Their names are often short and intriguing, like Bo, Marcus, Vio and Simple. Then there are the more official-sounding versions, such as PurePoint and Citizens Access. Finally, there are the familiar names that are popping up in new places, like PNC and Capital One.
They are different versions of the same goal: attract a digitally-inclined audience without building branches or re-pricing the existing customer base.
Novantas considers these to be “successor bank” strategies that can be structured outside the confines of the existing business system. Once developed, they can guide the digital enablement of the entire institution.
The successor-bank format varies based on a bank’s goals. For some, it can take the form of developing an ultra-thin network that has just a couple of branches in a new geography. For others, it may be a branchless offering that is separate from the traditional bank. In all cases, it should represent a break from the historic model that was dependent on branches.
The development of a digitally-focused successor bank requires skills, processes and technology. Some banks may think that it will take too long to build, given the pace of disruption in the industry. But the price of waiting could be fatal.
A successor-bank transformation is necessary regardless of the economic environment. When the economy is good, banks have more time to make the transition. The current landscape of falling rates, the threat of recession and customer adoption of digital banking, are forcing banks to address the issue now.
That is because banks need to operate more efficiently and in a more responsive manner to changing customer needs. It means new systems, new organizational structures, new processes and measures of success.
There’s no argument that banks rely heavily on old operating systems that are too complicated and sluggish to meet the demands of disruptive technologies. But it is far too time consuming and expensive to discard existing systems all at once, especially given the cost pressures that typically accompany tighter net interest margins. A successor bank can help ease that transition by introducing new systems on a smaller scale that can eventually be expanded, potentially replacing the legacy system.
After all, disruption is upon us. There is a secular shift underway in customer attitudes, demands and money worries that is only likely to accelerate as millennials and Gen Z consumers age. (See Figure 1.)
BUILDING A SUCCESSOR BANK
The key measure of a winning successor bank is the volume of new-to-bank customers acquired digitally. That requires distinctiveness in the marketplace. Banks have many distinctiveness levers to pull when competing for younger customers. (See Figure 2). Distinctiveness can be rooted in a specialized sales force, targeted marketing, brand affinity, innovative products, personalization or price.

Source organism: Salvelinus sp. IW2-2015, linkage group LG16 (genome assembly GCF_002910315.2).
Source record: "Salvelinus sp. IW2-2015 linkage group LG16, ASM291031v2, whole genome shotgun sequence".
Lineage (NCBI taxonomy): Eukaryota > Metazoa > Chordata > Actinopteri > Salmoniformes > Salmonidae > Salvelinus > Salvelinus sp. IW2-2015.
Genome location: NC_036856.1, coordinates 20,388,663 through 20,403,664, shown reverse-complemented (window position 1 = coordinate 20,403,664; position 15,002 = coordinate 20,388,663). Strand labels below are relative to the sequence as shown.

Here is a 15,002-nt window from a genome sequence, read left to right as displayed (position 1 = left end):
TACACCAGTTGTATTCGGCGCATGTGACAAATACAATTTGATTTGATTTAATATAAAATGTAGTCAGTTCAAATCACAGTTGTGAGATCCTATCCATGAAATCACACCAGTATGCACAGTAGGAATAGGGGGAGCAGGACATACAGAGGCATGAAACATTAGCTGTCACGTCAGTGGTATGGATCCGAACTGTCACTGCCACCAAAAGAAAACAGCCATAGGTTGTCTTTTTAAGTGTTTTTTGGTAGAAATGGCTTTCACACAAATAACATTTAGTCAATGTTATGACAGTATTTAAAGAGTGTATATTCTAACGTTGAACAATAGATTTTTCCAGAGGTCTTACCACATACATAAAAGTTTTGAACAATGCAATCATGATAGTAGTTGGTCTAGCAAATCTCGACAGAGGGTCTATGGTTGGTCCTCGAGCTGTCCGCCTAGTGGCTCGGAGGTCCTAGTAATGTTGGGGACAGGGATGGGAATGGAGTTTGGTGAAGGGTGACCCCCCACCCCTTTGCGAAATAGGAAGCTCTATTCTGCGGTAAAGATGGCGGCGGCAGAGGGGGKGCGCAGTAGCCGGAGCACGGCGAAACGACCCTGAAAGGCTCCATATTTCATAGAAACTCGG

Novantas has identified a range of different models that mix a target segment with a distinctive proposition and a unique delivery model. They range from a branchless national strategy to an in-footprint bank with a full digital offering that is distinct from the legacy brand. Why not build a bank that has no branches, but rents a second-floor office space for customer meetings? Or how about adopting online “meetings” so that a banking specialist can discuss wealth-management opportunities with a customer who is sitting on her living-room couch?
To get there, senior management must act urgently to determine if it wants to build the key components, buy, rent or share them. (See Figure 3.) The goal is to quickly create a company that focuses on digital acquisition, loyalty and cross-sell opportunities.
THE HUMAN FACTOR
Such a strategy can present some unique cultural challenges. Tensions are certain to emerge when a new technology or corporate culture is introduced within the legacy bank. Thus, there is logic for creating a separate division that protects the new organization from the complexity of traditional internal siloes.
The successor bank also must employ new technology and marketing campaigns rapidly and continuously. This will create conflicts within the existing priorities of the legacy organizations that aren’t accustomed to quick change. For example, traditional advertising and targeting programs can take months to develop — an eternity in today’s quick-moving world.
Dedicated leadership can reduce these conflicts and speed decision-making outside the legacy bank. Eventually, this new entity can serve as the blueprint for a new system down the road.
INTEGRATING OLD AND NEW
In order to ultimately make a material difference in an institution, the capabilities and technology of the successor bank need to be exported to the legacy bank. Indeed, the reason for pursing a successor bank should be to eventually transform the legacy bank. There are numerous examples of this in other industries. For example, Netflix developed its streaming business at a time when the company was focused on physical DVDs. And online brokerages evolved to supplant phone-based discount brokers.
Every year of delay in creating a successor bank means the cost of action will increase. Whether the disruption is coming from traditional rivals or new fintechs that offer razzle-dazzle apps, standing still isn’t an option. If you don’t create your own successor, you may be succeeded by someone else.
Kevin S. Travis
EVP, New York
CEO, New York